Although big businesses get most of the media coverage, the truth is in the United States, small businesses are the engines of job growth and economic growth. Let’s look at a few statistic about small businesses according to most recent date :
In light of these statistics, what are the major implications for mission driven entrepreneurs? I believe they are at least 3-fold: financial, social, and spiritual.
So if God called you into business, He wants your business to make a major impact in the world. Just seek His direction for the specifics and watch your business do more than all you could ask, think, or imagine.
 Sources: http://sbecouncil.org/about-us/facts-and-data/ and https://www.sba.gov/sites/default/files/FAQ_March_2014_0.pdf
God gives every man/person a purpose that comes gift-wrapped in a dream. Our marketplace assignment is one of the major strategies God uses for us to fulfill that purpose. These affirmations would help to reinforce who God has called you to be and what he has called you to accomplish for His glory through your business.
1) MY IDENTITY AFFIRMATION
2) MY INSIGHT AFFIRMATION
3) MY IMAGINATION AFFIRMATION
As mission driven entrepreneurs we must understand the difference between the people to which we sell our products and services versus the people we've been called to serve through our businesses. Many Christians make the mistake of trying to sell their products and services to the people they have a desire or passion to serve. Unfortunately, this produces unintended consequences.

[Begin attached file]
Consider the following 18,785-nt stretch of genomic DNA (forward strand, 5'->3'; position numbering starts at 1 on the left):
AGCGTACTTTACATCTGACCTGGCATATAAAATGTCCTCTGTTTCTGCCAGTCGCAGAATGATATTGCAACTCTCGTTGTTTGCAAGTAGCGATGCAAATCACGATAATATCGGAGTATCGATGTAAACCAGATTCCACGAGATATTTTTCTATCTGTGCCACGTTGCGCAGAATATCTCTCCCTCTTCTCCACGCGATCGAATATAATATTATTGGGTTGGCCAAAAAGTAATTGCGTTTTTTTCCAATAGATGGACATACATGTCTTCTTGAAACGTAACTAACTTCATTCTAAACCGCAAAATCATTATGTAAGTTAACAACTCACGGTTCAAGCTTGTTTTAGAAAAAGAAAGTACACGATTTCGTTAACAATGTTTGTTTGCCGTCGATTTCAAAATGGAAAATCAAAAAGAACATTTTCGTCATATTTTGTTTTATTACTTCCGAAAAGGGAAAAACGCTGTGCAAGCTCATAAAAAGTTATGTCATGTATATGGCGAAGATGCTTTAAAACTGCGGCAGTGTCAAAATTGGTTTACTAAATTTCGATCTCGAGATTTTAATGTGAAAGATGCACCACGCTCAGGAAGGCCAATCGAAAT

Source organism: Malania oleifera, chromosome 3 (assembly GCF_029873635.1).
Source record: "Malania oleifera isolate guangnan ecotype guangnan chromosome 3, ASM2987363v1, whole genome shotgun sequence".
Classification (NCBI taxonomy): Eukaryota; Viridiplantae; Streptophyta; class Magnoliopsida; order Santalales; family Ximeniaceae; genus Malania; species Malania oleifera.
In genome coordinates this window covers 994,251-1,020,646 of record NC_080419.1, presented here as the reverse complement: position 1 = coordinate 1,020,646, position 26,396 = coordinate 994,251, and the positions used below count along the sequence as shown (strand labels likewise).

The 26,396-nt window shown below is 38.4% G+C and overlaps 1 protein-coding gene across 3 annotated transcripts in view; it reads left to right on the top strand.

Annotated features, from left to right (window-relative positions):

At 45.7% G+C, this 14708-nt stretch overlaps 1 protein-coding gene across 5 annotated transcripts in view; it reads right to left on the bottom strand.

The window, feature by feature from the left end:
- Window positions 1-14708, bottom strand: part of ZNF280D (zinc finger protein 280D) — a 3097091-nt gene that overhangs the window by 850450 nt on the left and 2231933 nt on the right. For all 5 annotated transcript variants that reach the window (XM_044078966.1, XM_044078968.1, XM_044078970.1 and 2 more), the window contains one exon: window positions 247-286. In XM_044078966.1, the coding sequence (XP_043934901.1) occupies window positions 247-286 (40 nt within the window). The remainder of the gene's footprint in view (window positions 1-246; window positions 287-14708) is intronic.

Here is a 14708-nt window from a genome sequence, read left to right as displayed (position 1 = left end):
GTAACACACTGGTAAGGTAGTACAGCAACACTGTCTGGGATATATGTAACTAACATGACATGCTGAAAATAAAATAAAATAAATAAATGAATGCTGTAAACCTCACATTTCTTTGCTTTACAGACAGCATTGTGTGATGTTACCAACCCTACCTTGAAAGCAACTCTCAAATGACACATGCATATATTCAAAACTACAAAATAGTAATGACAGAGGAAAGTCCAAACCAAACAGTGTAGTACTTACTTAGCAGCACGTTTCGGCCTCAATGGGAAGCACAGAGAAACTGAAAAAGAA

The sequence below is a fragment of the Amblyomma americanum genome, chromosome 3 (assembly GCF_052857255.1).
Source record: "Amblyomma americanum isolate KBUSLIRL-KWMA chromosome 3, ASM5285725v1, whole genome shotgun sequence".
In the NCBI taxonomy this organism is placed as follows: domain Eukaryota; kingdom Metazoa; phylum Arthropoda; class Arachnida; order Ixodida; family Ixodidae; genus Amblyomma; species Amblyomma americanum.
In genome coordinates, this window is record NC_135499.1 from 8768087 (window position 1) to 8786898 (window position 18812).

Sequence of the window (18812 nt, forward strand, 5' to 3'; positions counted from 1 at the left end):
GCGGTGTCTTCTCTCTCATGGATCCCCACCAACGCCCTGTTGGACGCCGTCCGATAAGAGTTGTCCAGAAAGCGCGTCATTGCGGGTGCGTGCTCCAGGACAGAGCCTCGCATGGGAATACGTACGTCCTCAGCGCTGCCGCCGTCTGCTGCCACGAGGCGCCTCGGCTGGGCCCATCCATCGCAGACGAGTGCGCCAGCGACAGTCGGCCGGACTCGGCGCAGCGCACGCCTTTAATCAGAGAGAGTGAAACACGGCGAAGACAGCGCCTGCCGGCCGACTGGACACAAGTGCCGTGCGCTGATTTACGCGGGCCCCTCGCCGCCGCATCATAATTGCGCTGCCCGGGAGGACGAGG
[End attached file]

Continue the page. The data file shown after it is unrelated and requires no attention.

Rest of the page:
One key reason is that usually the people you're called to serve can't afford to pay you the necessary value for what you have created. That then causes you to struggle to stay in business because your sales will be low or you wrongly assume you shouldn't deal with them altogether because you aren't generating any revenues.
So the issue is not that you shouldn't work with them. The issue is that you defined them the wrong way. You mistakenly tried to sell to the people you were called to serve.
I recently heard the story of a real estate developer whose business model is selling unique, high-end houses to the ultra-rich so he can use his profits to serve the ultra-poor. He clearly understands his calling to serve people by using a profitable business model directed toward customers who can fully afford to pay for what he sells.
Here are 3 things you can do to avoid the trap of trying to sell to those you're should be serving...
1) Distinguish between who you sell to versus serve. Be very clear about these two different groups of people, which will then create boundaries for how you interact with them.
2) Develop a detailed persona for your target customer. The more specific you get about defining your target customer the easier it will be to tailor your sales activities to the right audience. This will allow you to reduce customer confusion and build a profitable revenue model.
3) Determine how you want to serve your target community. Just as you clarify your target customer, you also must clarify your target community and how you want to engage them. The way you choose to help them will create a clear purpose, intentionality, and impact.
As you recognize the people God called you to serve, ask Him for whom you should sell your products and services so that your business can grow profitably and you can then use your profits to bless the others.
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Amos Johnson Jr.
Brotha Online Magazine
Business as Mission
The High Calling